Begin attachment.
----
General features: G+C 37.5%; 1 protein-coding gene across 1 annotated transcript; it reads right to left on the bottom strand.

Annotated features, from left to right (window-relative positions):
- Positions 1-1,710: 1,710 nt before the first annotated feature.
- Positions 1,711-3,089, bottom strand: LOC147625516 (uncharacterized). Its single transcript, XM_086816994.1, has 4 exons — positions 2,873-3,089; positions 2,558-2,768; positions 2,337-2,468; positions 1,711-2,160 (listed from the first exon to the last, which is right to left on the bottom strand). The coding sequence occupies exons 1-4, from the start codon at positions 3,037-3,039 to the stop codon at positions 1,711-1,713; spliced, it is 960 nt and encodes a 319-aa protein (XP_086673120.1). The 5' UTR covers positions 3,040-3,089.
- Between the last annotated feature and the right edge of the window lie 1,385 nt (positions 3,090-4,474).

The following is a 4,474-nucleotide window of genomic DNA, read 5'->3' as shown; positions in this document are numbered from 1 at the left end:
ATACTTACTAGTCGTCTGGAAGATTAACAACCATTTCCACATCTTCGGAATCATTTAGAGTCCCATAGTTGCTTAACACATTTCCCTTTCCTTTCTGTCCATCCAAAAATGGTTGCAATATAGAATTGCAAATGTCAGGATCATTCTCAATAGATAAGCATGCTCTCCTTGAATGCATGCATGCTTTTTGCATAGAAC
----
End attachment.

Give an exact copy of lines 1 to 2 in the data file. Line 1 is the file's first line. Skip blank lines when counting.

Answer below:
General features: G+C 37.5%; 1 protein-coding gene across 1 annotated transcript; it reads right to left on the bottom strand.

Annotated features, from left to right (window-relative positions):